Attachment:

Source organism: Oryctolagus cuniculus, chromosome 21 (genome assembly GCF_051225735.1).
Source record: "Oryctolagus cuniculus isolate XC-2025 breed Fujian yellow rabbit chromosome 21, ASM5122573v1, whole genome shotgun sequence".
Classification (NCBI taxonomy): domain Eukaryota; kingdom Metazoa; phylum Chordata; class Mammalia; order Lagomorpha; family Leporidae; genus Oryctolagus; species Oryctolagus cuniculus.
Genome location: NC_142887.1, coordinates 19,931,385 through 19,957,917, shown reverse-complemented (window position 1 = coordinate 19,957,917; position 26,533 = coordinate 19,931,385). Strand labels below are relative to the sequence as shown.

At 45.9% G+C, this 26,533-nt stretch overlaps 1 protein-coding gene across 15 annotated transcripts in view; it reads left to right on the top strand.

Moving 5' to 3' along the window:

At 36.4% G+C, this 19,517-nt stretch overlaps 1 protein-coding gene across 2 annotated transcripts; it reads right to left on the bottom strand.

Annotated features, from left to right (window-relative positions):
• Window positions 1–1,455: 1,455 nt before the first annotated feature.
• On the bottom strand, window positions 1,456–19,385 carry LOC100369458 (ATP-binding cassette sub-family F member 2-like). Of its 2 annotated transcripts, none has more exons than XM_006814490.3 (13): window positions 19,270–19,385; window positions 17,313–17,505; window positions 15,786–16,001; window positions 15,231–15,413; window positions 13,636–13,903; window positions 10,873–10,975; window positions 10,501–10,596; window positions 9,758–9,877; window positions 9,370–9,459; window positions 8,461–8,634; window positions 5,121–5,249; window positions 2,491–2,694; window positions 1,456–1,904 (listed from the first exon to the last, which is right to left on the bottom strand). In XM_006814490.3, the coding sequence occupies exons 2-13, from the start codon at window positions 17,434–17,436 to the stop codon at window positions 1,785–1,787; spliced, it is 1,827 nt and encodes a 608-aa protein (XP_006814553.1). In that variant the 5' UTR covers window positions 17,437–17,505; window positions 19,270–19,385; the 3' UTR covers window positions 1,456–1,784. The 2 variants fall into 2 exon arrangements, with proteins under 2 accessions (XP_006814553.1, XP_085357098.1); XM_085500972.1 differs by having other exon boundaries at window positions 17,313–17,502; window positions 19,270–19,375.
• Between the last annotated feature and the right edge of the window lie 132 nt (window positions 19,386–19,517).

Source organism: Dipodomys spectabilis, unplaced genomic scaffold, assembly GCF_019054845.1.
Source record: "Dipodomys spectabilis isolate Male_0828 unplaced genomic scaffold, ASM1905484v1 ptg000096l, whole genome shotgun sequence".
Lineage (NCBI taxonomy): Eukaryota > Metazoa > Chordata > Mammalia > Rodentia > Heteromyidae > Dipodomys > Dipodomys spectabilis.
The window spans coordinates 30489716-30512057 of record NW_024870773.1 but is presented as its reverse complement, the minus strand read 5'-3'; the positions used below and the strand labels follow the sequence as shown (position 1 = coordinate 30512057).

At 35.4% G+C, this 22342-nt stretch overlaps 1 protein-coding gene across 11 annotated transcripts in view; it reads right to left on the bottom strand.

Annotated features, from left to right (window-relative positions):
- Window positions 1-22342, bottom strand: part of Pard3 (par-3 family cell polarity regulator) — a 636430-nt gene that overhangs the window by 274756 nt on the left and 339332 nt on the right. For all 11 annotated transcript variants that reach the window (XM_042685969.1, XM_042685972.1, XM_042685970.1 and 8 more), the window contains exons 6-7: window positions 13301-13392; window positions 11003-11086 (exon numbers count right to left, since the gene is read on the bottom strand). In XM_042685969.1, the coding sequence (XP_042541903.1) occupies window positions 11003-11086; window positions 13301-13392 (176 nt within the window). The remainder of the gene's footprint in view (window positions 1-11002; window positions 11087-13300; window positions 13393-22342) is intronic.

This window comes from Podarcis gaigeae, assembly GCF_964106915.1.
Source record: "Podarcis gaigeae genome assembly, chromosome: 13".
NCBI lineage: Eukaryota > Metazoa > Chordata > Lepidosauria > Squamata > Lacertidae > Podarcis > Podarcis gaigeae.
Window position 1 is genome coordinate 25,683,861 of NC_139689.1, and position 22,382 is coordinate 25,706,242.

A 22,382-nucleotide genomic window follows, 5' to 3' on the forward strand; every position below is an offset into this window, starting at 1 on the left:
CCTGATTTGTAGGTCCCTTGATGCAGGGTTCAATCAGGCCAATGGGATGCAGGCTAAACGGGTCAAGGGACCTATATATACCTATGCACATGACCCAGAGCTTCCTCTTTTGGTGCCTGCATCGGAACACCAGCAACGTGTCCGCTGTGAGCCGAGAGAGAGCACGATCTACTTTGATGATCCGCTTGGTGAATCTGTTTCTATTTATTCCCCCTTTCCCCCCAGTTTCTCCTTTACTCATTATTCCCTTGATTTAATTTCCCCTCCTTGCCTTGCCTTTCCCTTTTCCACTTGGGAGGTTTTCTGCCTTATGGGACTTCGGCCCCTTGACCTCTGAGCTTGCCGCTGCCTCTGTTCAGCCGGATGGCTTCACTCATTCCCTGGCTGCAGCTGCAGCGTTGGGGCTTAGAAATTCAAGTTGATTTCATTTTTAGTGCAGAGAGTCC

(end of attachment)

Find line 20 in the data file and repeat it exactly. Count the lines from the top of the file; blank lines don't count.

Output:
Source record: "Podarcis gaigeae genome assembly, chromosome: 13".